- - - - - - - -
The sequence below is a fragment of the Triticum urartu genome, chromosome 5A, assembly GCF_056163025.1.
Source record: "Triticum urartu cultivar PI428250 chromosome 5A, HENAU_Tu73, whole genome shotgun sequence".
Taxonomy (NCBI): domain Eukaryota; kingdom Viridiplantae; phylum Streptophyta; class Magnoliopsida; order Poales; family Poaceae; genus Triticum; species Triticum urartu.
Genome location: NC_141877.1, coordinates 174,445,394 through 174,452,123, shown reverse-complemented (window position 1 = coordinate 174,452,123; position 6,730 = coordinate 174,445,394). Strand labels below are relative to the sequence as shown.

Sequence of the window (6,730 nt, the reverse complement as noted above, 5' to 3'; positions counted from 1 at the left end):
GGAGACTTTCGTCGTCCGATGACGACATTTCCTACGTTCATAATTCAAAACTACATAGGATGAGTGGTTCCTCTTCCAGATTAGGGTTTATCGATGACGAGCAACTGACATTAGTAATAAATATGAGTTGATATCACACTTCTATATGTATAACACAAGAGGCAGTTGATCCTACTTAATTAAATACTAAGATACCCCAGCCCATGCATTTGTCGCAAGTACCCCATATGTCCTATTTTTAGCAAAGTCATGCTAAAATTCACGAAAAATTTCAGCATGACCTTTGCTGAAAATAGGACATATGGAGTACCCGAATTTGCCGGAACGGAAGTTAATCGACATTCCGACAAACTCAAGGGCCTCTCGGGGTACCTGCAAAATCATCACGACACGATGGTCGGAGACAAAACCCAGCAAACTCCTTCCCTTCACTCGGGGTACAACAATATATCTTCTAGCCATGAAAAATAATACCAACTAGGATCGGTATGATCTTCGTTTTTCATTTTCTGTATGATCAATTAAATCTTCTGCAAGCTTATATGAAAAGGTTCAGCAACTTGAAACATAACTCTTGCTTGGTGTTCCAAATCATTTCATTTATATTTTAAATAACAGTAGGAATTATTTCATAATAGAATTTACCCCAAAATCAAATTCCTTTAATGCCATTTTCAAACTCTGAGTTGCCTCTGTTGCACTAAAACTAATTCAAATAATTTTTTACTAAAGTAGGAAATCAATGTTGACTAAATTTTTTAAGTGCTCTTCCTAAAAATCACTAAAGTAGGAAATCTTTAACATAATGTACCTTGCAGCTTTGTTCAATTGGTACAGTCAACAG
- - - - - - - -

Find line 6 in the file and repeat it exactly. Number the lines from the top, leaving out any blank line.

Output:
GGAGACTTTCGTCGTCCGATGACGACATTTCCTACGTTCATAATTCAAAACTACATAGGATGAGTGGTTCCTCTTCCAGATTAGGGTTTATCGATGACGAGCAACTGACATTAGTAATAAATATGAGTTGATATCACACTTCTATATGTATAACACAAGAGGCAGTTGATCCTACTTAATTAAATACTAAGATACCCCAGCCCATGCATTTGTCGCAAGTACCCCATATGTCCTATTTTTAGCAAAGTCATGCTAAAATTCACGAAAAATTTCAGCATGACCTTTGCTGAAAATAGGACATATGGAGTACCCGAATTTGCCGGAACGGAAGTTAATCGACATTCCGACAAACTCAAGGGCCTCTCGGGGTACCTGCAAAATCATCACGACACGATGGTCGGAGACAAAACCCAGCAAACTCCTTCCCTTCACTCGGGGTACAACAATATATCTTCTAGCCATGAAAAATAATACCAACTAGGATCGGTATGATCTTCGTTTTTCATTTTCTGTATGATCAATTAAATCTTCTGCAAGCTTATATGAAAAGGTTCAGCAACTTGAAACATAACTCTTGCTTGGTGTTCCAAATCATTTCATTTATATTTTAAATAACAGTAGGAATTATTTCATAATAGAATTTACCCCAAAATCAAATTCCTTTAATGCCATTTTCAAACTCTGAGTTGCCTCTGTTGCACTAAAACTAATTCAAATAATTTTTTACTAAAGTAGGAAATCAATGTTGACTAAATTTTTTAAGTGCTCTTCCTAAAAATCACTAAAGTAGGAAATCTTTAACATAATGTACCTTGCAGCTTTGTTCAATTGGTACAGTCAACAG